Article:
Spelling Website

Sharing is caring!

The site is called Spelling City.

It is absolutely wonderful for any child, but especially spectacular for someone who struggles with dyslexia, has issues with paying attention, or dreads studying for weekly spelling tests. This is very interactive and Anthony (our 8 year old who has dyslexia) LOVES it!

Anthony enters his spelling words into the designated spaces. (Let them do it- you may find a dyslexic child or ADD child really learns well using a computer. You will be surprised to find that s/he likely makes less errors. This is true for Anthony, at least!). You can modify the number of words to enter- so it works for those with a list of 5 or a list of 30+ words. If your child has more than 15 words on an elementary spelling list, may the force be with you! No really, for a dyslexic child, talk to your teacher about modifying any list that is more than 10 words. You are his parent and you have a right to ask for this.

Using this site you can choose to- Test Me, Teach Me or Play a Game.

There is a narrator who has a ‘GPS’ type voice and uses what I would call the old school house method to teach the words to the student. She says the word, spells the word, and you repeat it with her. Each letter of the word appears on the screen as she says it. Then it goes on to the next word.

There is also a game option where the system takes your spelling words and adds it to templated games to make learning fun.

Don’t forget the testing option is great as well to ensure they are learning.

This is just another way to practice your words especially those with learning differences or those who like to mix things up a bit when you may get bored with the same old mundane learning methods.

You will probably also find that a child with dyslexia or ADD really excels with computer learning. Anthony looks forward to it! (Obviously this is not the sole idea that we rely on to teach him the weekly spelling words, it is just an added learning tool we use each week.)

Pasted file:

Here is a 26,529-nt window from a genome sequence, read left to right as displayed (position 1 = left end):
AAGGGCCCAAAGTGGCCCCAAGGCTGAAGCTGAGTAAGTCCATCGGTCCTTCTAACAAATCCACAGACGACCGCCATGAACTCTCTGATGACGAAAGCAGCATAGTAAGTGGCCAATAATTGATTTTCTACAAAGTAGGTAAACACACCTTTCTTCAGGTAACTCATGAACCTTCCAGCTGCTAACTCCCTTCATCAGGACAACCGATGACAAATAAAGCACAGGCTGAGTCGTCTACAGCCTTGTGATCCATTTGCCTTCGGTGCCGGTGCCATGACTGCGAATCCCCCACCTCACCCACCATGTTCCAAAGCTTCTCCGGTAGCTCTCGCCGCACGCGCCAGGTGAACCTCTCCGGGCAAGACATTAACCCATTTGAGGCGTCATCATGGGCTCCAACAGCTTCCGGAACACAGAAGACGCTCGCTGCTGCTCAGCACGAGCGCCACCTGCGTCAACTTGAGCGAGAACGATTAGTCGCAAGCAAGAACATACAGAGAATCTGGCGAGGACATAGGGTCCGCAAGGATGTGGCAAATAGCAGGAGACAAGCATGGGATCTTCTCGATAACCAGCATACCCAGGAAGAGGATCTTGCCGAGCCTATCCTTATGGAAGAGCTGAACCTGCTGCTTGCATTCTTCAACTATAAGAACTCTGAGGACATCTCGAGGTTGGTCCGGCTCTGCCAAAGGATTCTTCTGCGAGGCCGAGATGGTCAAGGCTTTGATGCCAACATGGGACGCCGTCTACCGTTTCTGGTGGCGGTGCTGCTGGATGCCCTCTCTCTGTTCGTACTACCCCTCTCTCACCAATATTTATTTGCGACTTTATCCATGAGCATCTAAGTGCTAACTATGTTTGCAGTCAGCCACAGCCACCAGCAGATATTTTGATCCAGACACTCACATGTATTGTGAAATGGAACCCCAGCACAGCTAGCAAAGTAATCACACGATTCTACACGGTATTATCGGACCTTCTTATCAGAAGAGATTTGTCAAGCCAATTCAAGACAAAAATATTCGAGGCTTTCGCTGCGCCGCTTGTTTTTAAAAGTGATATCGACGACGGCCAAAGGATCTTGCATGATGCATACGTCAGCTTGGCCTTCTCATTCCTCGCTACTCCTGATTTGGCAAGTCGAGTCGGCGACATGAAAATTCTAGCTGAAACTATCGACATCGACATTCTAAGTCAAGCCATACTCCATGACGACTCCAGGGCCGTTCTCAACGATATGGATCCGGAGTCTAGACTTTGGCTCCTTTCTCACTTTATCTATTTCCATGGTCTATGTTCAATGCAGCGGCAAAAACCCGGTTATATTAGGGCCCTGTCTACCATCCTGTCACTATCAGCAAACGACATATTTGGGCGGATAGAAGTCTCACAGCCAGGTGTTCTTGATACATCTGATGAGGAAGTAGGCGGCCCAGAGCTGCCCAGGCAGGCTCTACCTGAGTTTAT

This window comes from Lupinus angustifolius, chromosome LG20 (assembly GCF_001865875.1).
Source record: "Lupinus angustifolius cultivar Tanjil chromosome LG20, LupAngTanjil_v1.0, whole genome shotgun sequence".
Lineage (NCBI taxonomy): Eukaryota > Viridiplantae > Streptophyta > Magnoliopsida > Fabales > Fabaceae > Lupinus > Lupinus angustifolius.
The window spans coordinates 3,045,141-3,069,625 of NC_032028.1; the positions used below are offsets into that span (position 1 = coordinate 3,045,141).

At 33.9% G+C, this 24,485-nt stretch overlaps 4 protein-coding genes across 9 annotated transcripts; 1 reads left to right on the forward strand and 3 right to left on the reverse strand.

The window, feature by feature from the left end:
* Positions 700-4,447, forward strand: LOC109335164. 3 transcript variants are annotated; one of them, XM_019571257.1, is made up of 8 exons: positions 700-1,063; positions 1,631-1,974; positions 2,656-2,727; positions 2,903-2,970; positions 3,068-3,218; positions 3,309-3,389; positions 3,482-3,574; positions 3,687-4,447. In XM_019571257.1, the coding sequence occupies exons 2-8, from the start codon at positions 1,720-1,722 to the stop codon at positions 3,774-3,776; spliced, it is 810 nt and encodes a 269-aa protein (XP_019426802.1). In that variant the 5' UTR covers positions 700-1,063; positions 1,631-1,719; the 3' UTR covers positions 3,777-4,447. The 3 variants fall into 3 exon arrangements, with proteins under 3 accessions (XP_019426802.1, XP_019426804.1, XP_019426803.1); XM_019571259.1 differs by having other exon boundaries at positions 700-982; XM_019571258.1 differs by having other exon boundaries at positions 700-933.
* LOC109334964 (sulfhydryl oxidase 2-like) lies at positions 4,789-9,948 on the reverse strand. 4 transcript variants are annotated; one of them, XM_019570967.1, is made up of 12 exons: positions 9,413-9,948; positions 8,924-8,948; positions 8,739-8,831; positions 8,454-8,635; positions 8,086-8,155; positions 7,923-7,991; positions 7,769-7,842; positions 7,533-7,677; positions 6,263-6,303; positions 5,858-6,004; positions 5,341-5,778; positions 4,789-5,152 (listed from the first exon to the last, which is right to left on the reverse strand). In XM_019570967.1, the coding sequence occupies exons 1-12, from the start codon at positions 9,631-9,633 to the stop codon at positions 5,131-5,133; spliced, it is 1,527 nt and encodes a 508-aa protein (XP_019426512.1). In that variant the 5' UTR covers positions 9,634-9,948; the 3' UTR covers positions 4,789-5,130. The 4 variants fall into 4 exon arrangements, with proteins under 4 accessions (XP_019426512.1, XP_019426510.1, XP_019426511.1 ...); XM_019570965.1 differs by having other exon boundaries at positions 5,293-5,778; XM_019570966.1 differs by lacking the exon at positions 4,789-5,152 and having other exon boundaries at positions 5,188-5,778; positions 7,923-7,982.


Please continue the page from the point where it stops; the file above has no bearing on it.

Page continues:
Other fun ways to learn spelling words:

1) Give him a mirror (or you can use the counter top) and spray shaving cream on it. Smooth the cream out over the mirror. Have your child write the first spelling word in the shaving cream. Confirm he spelled it correctly. Smooth the cream back out and on to the next word. This is perfect for hands on learners, those who like to move, and those who get bored easily.

2) Use alphabet pasta and spell the words that way. You could even glue them down on a sheet of paper for added fun. Or, write each word on a sheet of construction paper and outline each letter with small pasta pieces gluing them down to form each letter of the word.

3) Purchase a lap size chalkboard and let them write each spelling word one at a time as you call it out. Have them show you the word after they spell it. Then erase and spell the next word. Kids love chalkboards. Local stores like Teachers Tool’s generally have these in stock and they are under $5.00.

4) Make a crossword puzzle or word search with your words here.

5) Girls, make a cheer with your words and spell them out. Boys can do it as well, but may not be as excited about it… you be the judge of that.

6) Cut letter out of a magazine or newspaper and glue them to construction paper to spell your words. Find a picture to go with the word if possible.

7) Purchase a couple of packages of magnet letter and have them spell their words out one at a time as you call them out.

Do you have a child who struggles with spelling, is a hands- on- learner, or just needs fun added to learning? Share your creative spelling approach as well! I would love to hear them all. Remember, I still have three more kids that will go through the process of learning to spell. We need ALL the help me can get.


  1. They had me write words 250 times. yet I still failed. I felt like they were punishing me for not being able to spell. all the practice does not change the fact that dyslexic people see the word in their head the right way and then they mess it up trying to get it to the paper. Im 44 and still struggle with it. In the 70 they just called it reading problems. now there is a name.

Leave a Reply

Your email address will not be published. Required fields are marked *